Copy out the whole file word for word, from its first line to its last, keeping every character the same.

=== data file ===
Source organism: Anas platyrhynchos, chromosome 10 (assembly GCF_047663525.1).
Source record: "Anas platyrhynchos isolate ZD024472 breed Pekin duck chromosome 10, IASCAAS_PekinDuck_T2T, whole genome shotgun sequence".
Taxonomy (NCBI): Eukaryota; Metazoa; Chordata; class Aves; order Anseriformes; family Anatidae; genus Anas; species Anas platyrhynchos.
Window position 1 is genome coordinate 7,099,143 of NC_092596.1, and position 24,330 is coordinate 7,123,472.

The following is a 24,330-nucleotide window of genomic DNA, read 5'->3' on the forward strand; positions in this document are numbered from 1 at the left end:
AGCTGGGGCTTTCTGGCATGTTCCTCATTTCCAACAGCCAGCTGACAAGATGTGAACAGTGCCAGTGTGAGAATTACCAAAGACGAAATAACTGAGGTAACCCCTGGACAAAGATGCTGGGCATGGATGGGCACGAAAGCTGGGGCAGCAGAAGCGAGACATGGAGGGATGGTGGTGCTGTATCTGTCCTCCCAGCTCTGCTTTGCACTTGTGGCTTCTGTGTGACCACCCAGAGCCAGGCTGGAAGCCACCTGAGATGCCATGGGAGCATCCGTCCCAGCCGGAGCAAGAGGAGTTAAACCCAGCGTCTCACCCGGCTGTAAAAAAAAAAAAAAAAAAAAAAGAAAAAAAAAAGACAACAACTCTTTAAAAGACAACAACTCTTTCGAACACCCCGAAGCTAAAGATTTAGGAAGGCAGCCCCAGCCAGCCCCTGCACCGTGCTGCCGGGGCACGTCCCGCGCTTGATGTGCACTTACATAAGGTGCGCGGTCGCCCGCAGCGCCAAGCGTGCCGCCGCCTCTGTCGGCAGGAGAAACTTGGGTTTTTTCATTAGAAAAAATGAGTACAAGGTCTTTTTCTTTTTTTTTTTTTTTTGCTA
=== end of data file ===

Source organism: Anas platyrhynchos, chromosome 10 (assembly GCF_047663525.1).
Source record: "Anas platyrhynchos isolate ZD024472 breed Pekin duck chromosome 10, IASCAAS_PekinDuck_T2T, whole genome shotgun sequence".
Taxonomy (NCBI): Eukaryota; Metazoa; Chordata; class Aves; order Anseriformes; family Anatidae; genus Anas; species Anas platyrhynchos.
Window position 1 is genome coordinate 7,099,143 of NC_092596.1, and position 24,330 is coordinate 7,123,472.

The following is a 24,330-nucleotide window of genomic DNA, read 5'->3' on the forward strand; positions in this document are numbered from 1 at the left end:
AGCTGGGGCTTTCTGGCATGTTCCTCATTTCCAACAGCCAGCTGACAAGATGTGAACAGTGCCAGTGTGAGAATTACCAAAGACGAAATAACTGAGGTAACCCCTGGACAAAGATGCTGGGCATGGATGGGCACGAAAGCTGGGGCAGCAGAAGCGAGACATGGAGGGATGGTGGTGCTGTATCTGTCCTCCCAGCTCTGCTTTGCACTTGTGGCTTCTGTGTGACCACCCAGAGCCAGGCTGGAAGCCACCTGAGATGCCATGGGAGCATCCGTCCCAGCCGGAGCAAGAGGAGTTAAACCCAGCGTCTCACCCGGCTGTAAAAAAAAAAAAAAAAAAAAAAGAAAAAAAAAAGACAACAACTCTTTAAAAGACAACAACTCTTTCGAACACCCCGAAGCTAAAGATTTAGGAAGGCAGCCCCAGCCAGCCCCTGCACCGTGCTGCCGGGGCACGTCCCGCGCTTGATGTGCACTTACATAAGGTGCGCGGTCGCCCGCAGCGCCAAGCGTGCCGCCGCCTCTGTCGGCAGGAGAAACTTGGGTTTTTTCATTAGAAAAAATGAGTACAAGGTCTTTTTCTTTTTTTTTTTTTTTTGCTA